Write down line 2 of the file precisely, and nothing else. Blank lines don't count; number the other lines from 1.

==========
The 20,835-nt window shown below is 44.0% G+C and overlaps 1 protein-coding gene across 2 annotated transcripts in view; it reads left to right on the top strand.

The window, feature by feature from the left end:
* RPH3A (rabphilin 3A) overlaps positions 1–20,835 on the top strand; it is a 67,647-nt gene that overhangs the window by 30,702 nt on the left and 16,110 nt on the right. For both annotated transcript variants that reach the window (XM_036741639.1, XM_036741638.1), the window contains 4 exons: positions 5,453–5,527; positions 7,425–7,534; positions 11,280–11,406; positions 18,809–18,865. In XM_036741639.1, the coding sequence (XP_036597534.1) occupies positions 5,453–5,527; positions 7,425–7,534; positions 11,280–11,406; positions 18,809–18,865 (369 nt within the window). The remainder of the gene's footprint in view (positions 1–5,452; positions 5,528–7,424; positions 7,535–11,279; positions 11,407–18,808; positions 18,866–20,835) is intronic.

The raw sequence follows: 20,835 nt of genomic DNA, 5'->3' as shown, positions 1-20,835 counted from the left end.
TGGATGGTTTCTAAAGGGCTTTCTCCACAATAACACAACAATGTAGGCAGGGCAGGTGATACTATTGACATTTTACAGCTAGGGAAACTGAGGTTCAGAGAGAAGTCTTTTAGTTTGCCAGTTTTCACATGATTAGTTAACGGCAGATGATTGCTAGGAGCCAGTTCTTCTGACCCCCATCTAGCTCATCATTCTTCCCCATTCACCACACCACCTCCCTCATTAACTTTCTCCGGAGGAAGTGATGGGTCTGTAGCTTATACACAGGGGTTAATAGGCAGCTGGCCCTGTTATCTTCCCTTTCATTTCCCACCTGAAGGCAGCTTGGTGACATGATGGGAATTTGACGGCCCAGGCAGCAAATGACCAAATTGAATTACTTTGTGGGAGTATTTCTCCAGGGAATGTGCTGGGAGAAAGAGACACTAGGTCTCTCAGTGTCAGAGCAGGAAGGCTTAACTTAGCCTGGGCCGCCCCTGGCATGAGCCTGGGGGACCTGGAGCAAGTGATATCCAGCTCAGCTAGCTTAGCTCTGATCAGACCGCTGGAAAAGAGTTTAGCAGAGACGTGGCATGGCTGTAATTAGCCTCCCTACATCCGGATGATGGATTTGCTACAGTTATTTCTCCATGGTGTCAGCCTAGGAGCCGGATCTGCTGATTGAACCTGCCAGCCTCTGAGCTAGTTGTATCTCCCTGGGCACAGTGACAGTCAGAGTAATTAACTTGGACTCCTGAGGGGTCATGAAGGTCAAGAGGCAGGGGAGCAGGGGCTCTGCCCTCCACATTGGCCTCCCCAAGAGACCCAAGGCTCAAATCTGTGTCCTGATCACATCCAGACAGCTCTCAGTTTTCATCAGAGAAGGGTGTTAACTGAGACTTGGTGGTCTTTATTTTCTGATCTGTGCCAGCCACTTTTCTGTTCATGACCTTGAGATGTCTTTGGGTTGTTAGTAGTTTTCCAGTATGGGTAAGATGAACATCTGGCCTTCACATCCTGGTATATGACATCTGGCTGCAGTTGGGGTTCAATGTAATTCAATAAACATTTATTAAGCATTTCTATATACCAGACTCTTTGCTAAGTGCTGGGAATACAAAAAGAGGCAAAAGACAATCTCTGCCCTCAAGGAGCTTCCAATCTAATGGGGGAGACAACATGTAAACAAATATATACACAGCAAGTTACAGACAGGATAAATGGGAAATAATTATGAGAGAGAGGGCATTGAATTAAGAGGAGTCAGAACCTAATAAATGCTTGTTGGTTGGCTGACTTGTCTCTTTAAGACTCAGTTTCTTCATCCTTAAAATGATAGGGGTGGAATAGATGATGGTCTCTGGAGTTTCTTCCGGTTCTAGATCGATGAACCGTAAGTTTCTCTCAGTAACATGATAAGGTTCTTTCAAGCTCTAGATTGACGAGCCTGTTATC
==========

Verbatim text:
The window, feature by feature from the left end: